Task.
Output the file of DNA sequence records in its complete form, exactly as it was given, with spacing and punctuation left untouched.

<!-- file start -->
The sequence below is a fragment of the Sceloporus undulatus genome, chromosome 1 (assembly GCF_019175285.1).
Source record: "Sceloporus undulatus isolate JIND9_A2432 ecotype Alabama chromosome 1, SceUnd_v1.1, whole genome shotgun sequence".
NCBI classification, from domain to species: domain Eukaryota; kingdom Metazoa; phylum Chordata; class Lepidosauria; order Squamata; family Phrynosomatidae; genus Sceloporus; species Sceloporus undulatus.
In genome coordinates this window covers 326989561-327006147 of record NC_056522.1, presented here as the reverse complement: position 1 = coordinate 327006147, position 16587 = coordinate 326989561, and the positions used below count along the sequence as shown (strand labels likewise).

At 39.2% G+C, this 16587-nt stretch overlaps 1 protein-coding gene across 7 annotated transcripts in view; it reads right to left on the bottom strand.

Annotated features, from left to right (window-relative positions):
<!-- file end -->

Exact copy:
The sequence below is a fragment of the Sceloporus undulatus genome, chromosome 1 (assembly GCF_019175285.1).
Source record: "Sceloporus undulatus isolate JIND9_A2432 ecotype Alabama chromosome 1, SceUnd_v1.1, whole genome shotgun sequence".
NCBI classification, from domain to species: domain Eukaryota; kingdom Metazoa; phylum Chordata; class Lepidosauria; order Squamata; family Phrynosomatidae; genus Sceloporus; species Sceloporus undulatus.
In genome coordinates this window covers 326989561-327006147 of record NC_056522.1, presented here as the reverse complement: position 1 = coordinate 327006147, position 16587 = coordinate 326989561, and the positions used below count along the sequence as shown (strand labels likewise).

At 39.2% G+C, this 16587-nt stretch overlaps 1 protein-coding gene across 7 annotated transcripts in view; it reads right to left on the bottom strand.

Annotated features, from left to right (window-relative positions):